Noam has some smart insights that touch on the subjects raised by David Brooks in his New York Times column today. But unlike Noam, I thought the Brooks column itself was confused. Brooks starts out by arguing that we are entering an era of "epic legislation" in which the government will take an acitivist role on issues like energy, human capital, and financial market regulation. The problem is that Brooks--in high, McCain-swooning gear-- draws a strange lesson from history.
Yet, historically, periods of great governmental change have often been periods of conservative rule. It’s as if voters understand that they need big changes, but they want those changes planned and enacted by leaders who will restrain the pace of change and prevent radical excess.
Two of the most prominent conservative reformers were Benjamin Disraeli and Theodore Roosevelt. Both reframed the political debate so that it was not change versus the status quo, it was unfamiliar change versus cautious, patriotic change designed to preserve the traditional virtues of the nation.
If these are the best two examples that Brooks can cite of voters wanting conservative leadership in eras where government activism was necessary, his thesis needs some work. For starters, Roosevelt was only elected president once, in 1904, after an election campaign in which you have to perform a lot of mental gymnastics to describe TR as the "conservative" candidate. And his platform is so far removed from the current Republican nominee's, and so distinct from what we would define as conservative, that the analogy is almost useless.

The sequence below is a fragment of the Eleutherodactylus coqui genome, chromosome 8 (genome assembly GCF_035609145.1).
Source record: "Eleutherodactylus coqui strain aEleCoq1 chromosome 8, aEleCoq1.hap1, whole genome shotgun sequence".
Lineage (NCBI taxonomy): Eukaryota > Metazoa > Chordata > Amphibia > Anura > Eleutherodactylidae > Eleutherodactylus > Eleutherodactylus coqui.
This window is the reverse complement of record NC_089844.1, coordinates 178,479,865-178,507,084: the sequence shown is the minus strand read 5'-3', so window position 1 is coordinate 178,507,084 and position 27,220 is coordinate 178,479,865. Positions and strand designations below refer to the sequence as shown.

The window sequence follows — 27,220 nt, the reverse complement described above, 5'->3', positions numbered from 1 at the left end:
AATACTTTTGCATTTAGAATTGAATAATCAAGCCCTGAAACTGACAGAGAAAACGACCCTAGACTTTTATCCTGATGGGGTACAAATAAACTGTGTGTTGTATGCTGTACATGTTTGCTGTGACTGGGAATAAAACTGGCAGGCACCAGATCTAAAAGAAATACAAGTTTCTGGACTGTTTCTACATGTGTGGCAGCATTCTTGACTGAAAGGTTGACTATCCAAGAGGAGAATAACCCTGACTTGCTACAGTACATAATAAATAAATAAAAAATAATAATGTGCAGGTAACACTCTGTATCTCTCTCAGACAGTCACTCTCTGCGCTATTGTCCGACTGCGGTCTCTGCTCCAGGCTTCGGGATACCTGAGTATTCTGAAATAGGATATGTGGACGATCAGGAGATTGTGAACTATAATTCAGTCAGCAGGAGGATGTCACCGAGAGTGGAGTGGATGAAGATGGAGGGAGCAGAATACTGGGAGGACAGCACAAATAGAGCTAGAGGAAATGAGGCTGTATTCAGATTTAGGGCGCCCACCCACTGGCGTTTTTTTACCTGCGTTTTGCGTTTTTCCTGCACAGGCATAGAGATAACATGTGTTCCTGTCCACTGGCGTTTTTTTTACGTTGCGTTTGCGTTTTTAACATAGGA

As for Disraeli, whose new conservative party was created out of opposition to free trade(!), his second premiership may indeed have led to the introduction of numerous social reforms. But voting was so restricted during that time--and the issues of the campaign so far removed from those of our own time--that to imply "the people" of the 1870's wanted incremental change from "conservative" politicians is almost absurd (Disraeli actually lost the popular vote in the crucial 1874 election). Disraeli's imperialism and nationalism are interesting to compare to Roosevelt's, but any comparison to modern-day America is downright silly.
(For a fascinating essay on the schisms in Britain leading up to Disraeli's rule, check out this John Brewer piece in The New York Review of Books.)